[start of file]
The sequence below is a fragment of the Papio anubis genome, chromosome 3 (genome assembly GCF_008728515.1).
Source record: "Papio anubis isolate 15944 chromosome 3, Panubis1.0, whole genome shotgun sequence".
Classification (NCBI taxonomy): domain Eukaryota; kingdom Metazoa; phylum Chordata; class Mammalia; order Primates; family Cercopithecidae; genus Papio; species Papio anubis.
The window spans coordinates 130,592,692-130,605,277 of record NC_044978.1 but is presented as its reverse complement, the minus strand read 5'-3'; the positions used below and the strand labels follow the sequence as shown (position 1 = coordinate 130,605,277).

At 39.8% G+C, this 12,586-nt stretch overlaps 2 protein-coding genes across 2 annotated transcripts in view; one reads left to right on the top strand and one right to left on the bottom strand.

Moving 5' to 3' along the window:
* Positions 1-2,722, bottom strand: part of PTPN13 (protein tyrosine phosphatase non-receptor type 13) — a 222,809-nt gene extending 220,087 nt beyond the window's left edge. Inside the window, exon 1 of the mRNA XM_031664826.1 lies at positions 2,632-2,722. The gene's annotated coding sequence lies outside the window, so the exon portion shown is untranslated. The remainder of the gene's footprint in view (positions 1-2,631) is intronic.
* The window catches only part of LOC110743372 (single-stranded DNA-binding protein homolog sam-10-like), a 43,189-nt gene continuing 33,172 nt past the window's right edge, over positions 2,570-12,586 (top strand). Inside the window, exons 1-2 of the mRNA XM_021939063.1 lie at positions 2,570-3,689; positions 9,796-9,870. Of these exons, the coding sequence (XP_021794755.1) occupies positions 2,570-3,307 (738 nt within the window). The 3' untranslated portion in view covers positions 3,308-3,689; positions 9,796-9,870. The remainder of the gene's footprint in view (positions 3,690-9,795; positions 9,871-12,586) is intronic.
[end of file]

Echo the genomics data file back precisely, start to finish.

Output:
The sequence below is a fragment of the Papio anubis genome, chromosome 3 (genome assembly GCF_008728515.1).
Source record: "Papio anubis isolate 15944 chromosome 3, Panubis1.0, whole genome shotgun sequence".
Classification (NCBI taxonomy): domain Eukaryota; kingdom Metazoa; phylum Chordata; class Mammalia; order Primates; family Cercopithecidae; genus Papio; species Papio anubis.
The window spans coordinates 130,592,692-130,605,277 of record NC_044978.1 but is presented as its reverse complement, the minus strand read 5'-3'; the positions used below and the strand labels follow the sequence as shown (position 1 = coordinate 130,605,277).

At 39.8% G+C, this 12,586-nt stretch overlaps 2 protein-coding genes across 2 annotated transcripts in view; one reads left to right on the top strand and one right to left on the bottom strand.

Moving 5' to 3' along the window:
* Positions 1-2,722, bottom strand: part of PTPN13 (protein tyrosine phosphatase non-receptor type 13) — a 222,809-nt gene extending 220,087 nt beyond the window's left edge. Inside the window, exon 1 of the mRNA XM_031664826.1 lies at positions 2,632-2,722. The gene's annotated coding sequence lies outside the window, so the exon portion shown is untranslated. The remainder of the gene's footprint in view (positions 1-2,631) is intronic.
* The window catches only part of LOC110743372 (single-stranded DNA-binding protein homolog sam-10-like), a 43,189-nt gene continuing 33,172 nt past the window's right edge, over positions 2,570-12,586 (top strand). Inside the window, exons 1-2 of the mRNA XM_021939063.1 lie at positions 2,570-3,689; positions 9,796-9,870. Of these exons, the coding sequence (XP_021794755.1) occupies positions 2,570-3,307 (738 nt within the window). The 3' untranslated portion in view covers positions 3,308-3,689; positions 9,796-9,870. The remainder of the gene's footprint in view (positions 3,690-9,795; positions 9,871-12,586) is intronic.